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Moraine Lake, near Lake Louise in Banff National Park, AB

Monday, 31 October 2016

Carlsbad Caverns Part 1

We arrived at White's City RV Park after a 2 hour drive from Bottomless Lakes State Park. This RV park is located at the entrance road to Carlsbad Caverns. Not much of a place for $36/night but saves a lot of extra driving to the Park. So we opted to see something today and only stay 2 days here. Ray and I toured the "Big Room" this afternoon on a self-guided tour. Wow! is it ever huge. Instead of taking the mile long trail into the cavern we opted for the elevator that took us down 750 feet straight down. Then it was a 1 1/4 mile walk through the cave on a paved walkway. We went very slow enjoying the moments of the different views, listening to the water dripping along the way.  Ray used his tripod so it was easier to get better pictures. It was awesome ... very other worldly, perfect for a Halloween day. The temperature remains at a constant 57 F. but felt quite warm as we were walking. Both our feet and backs were protesting when we got home but it was so worth it. Ray is couched for the rest of the day. We have to rest up for our guided tour of the Kings Palace tour tomorrow.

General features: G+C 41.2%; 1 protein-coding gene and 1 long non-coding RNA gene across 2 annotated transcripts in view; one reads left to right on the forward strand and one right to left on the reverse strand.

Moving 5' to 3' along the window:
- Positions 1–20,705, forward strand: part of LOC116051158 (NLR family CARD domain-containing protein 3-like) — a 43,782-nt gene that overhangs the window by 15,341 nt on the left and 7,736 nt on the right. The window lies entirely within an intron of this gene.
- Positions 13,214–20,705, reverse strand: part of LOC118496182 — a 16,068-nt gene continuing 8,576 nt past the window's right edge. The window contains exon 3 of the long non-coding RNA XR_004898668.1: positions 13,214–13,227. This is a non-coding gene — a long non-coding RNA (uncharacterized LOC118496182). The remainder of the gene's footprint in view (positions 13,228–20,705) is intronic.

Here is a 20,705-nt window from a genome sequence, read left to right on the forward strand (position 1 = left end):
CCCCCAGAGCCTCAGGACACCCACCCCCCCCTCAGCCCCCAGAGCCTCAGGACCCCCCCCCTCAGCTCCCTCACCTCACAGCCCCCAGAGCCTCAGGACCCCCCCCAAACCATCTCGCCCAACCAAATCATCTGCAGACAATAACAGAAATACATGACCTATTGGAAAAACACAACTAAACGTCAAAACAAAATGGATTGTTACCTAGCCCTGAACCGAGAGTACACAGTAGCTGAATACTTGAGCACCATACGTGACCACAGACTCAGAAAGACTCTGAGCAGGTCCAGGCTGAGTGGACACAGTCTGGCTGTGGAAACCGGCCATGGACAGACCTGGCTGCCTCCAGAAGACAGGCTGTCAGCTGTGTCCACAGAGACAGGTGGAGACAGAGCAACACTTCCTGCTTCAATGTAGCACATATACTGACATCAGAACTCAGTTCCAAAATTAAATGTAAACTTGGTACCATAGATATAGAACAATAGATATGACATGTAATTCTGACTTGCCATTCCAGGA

Water Pool
Painted Grotto
Temple of the Sun

Doll Theater


We call this the Abominable Snowman.

Chinamen Theater

This is an old ladder from 1924 when people went down to investigate the lower cave. This ladder goes another 90 feet down. This cave is being kept pristine for future generations so the public does not have access to this lower cave system.

Lions Tail

Mirror Lake








Two Towers










Totem Pole
The pictures do not show the enormity of this series of caverns. The total space equals 14 football fields. Most of the cave is below 750 feet with the ceiling over a hundred feet tall in places. Totally awesome. This area of the cave system used to house bats for thousands of years, but with the advent of people they have moved to the "Natural Entrance area" and the tunnel to the "bat cave" is closed to the public. The bats do come out every evening at dusk and you can sit quietly in the dark and watch them leave the cave.

 Tomorrow a new adventure.


Bottomless Lakes State Park, Roswell

Friday, Oct 28th

Woke up to a beautiful morning.



As we'd set up minimally at Santa Rosa, we were back on the road by 8 a.m. on our way to Roswell and the Bottomless Lakes State Park. This string of 8 lakes is also caused by "sink holes" and filled up with water. The lake where our campsite is, is a swimming lake so Freya got to go into the water. It was 86 F. out so it was nice for her to cool off. "Stinky wet dog syndrome" not so much!